That pesky Wikipedia

I was recently asked to “describe a recent reference question and the source(s) I used to answer it”. Since the question came up early in the interview, and I was still a little bit nervous and trying to get my interview groove on I retold the first thing that had come to mind.  The day before the interview a woman had come to the desk asking for a list of books in an Elizabeth Peters series that was not the popular Amelia Peabody series (The Vicky Bliss series), and she wanted them in the order of publication.  Simple enough question. However, as I started to recount the story I realized that I was going to have to admit to that thing librarians are not supposed to admit, especially in a job interview. “To answer this question I used Wikipedia”. Now that isn’t all I said.  I qualified it by stating that it may seem like an odd choice and that as I gave the information to the patron I let her know the positives and negatives of Wikipedia, but a little voice inside my head was saying “You should NOT have said that.” 

But then I started thinking about it, and here is the thing: For that particular question Wikipedia was genuinely the best source.  I couldn’t count on our catalog or OPAC because it would only give her the items that we have available in our system. We might have all of them, but we might not. I guess I could have used Novelist, but I just tried to search using that and was not able to easily access a list of Elizabeth Peter’s work divided by series.  Another source might have been the author’s website, which I also just checked.  Hidden away in barrage of Amelia Peabody information was a broken down list of other works including the Vicky Bliss series, but it did not include publication dates or information on the upcoming august installment of the series.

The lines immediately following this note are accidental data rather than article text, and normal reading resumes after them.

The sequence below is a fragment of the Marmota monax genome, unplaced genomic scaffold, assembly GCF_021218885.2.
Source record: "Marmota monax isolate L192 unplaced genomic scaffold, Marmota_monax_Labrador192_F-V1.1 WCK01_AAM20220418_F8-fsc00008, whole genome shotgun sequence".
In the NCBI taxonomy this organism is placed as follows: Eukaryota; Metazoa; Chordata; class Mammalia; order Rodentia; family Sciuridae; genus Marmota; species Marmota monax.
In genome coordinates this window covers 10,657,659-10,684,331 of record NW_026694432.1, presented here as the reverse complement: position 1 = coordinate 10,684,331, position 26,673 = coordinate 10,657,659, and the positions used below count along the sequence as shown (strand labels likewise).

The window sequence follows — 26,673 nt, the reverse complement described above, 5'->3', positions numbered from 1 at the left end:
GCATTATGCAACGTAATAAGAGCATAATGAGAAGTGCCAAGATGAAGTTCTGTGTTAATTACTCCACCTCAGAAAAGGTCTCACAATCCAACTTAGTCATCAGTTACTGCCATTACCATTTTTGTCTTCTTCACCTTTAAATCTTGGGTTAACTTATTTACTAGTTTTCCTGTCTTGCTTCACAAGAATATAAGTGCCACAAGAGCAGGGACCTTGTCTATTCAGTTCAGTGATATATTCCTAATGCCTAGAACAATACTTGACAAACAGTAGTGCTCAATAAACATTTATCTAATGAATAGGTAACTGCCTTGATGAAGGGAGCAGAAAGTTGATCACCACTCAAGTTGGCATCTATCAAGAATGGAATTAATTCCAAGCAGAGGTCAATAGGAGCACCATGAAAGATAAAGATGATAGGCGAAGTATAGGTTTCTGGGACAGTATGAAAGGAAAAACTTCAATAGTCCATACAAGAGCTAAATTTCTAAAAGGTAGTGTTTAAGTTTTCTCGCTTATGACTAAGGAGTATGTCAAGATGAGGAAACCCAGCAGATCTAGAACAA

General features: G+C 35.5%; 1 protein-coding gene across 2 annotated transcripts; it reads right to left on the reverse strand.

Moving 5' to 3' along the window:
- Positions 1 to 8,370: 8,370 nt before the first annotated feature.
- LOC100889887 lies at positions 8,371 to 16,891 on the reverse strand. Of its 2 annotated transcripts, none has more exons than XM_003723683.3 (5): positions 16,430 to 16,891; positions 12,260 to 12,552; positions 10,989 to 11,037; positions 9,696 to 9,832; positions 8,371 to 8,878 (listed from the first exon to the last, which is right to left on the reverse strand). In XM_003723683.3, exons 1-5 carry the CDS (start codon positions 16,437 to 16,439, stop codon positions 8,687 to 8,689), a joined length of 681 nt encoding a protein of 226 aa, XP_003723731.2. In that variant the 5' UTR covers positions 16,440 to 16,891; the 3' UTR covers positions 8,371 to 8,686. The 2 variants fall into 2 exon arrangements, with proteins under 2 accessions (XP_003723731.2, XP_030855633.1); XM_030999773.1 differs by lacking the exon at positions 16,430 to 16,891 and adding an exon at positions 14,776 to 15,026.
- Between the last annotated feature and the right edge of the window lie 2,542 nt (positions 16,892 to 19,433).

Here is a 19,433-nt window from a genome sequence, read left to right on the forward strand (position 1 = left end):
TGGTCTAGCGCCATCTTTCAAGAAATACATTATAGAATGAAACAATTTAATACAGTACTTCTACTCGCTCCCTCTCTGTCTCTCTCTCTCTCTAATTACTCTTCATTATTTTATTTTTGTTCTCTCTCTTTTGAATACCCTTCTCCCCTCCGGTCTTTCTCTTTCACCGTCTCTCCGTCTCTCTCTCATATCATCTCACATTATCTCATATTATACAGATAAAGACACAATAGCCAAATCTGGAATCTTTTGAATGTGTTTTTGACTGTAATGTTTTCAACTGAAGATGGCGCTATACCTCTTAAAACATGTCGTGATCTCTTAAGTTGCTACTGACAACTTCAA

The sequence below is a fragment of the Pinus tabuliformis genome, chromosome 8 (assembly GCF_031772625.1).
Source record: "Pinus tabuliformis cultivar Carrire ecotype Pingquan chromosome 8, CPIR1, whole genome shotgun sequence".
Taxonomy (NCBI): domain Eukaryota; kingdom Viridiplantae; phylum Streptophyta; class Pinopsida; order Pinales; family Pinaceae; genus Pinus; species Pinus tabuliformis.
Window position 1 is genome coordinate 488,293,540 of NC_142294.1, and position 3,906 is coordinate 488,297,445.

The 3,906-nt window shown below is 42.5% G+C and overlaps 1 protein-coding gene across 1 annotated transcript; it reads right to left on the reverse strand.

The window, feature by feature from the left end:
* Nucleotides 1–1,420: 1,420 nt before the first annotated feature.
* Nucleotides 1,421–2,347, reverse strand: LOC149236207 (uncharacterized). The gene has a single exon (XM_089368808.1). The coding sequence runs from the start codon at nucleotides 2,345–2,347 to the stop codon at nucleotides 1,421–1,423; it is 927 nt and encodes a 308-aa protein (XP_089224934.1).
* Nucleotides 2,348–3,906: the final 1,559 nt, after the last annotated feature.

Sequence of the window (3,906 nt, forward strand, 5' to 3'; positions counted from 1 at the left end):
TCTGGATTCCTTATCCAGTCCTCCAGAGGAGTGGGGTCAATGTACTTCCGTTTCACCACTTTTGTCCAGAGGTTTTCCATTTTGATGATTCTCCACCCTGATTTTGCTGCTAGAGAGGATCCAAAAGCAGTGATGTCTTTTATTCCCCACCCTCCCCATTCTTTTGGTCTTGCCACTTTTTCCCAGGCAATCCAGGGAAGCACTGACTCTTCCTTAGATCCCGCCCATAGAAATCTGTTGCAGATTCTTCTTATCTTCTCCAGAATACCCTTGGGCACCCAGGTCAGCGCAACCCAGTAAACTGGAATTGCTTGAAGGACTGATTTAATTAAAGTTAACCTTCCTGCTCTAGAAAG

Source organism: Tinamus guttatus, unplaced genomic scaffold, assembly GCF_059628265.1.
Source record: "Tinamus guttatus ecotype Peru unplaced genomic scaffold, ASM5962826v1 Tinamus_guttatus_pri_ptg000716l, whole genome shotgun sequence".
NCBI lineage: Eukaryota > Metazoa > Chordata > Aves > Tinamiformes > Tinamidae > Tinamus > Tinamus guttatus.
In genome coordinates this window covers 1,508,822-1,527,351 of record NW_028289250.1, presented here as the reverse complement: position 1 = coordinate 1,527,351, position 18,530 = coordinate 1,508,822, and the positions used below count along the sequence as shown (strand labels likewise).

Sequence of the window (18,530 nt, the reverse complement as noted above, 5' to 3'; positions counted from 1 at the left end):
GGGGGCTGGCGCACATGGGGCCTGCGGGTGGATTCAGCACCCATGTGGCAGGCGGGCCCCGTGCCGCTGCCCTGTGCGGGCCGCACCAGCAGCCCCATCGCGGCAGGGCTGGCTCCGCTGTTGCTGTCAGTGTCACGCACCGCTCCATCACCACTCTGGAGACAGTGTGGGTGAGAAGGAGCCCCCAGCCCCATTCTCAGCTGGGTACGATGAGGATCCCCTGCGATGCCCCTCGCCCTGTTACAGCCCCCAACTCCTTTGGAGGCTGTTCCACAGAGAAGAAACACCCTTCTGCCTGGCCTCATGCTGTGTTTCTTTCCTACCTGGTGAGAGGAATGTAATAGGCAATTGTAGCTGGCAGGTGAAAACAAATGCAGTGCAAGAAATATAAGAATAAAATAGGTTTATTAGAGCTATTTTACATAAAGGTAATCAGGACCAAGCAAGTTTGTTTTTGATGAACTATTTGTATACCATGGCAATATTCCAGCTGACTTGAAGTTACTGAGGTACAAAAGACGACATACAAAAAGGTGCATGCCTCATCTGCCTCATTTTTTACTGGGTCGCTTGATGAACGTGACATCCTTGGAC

Now I am going to quote from the Wikipedia entry:

The Vicky Bliss novels follow the adventures of an American professor of art history who keeps getting involved in international crime and her love interest, a charming art thief known as Sir John Smythe. Another Peters novel, The Camelot Caper (1969), while not technically a Vicky Bliss story, features Smythe. The novels can be enjoyed in any order, but the stories are highly sequential in nature and are probably better appreciated if read in order of publication.

This information was followed by a list of the Vicky Bliss novels with year of publication including the latest installment set to be released in August.  It was exactly what the patron was looking for and as I printed it off for her, she told me so.

So why should I feel bad about admitting that I used Wikipedia? My goal is to give the patron what they are looking for. The Wikipedia entry had exactly what the patron was looking for, including a reference to a book that features a character from the novels, but is not in the series. This is a piece of information that wasn’t in any of the other resources I checked.  I wonder, exactly how taboo is Wikipedia in the library world ? I know plenty of librarians who use it, and I think that there are many benefits to such a wide ranging resources. But how long will it be before I can freely admit that I am skilled in determining the best resource to answer reference questions and sometimes the best resource is Wikipedia?

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One response to “That pesky Wikipedia

  1. goofball

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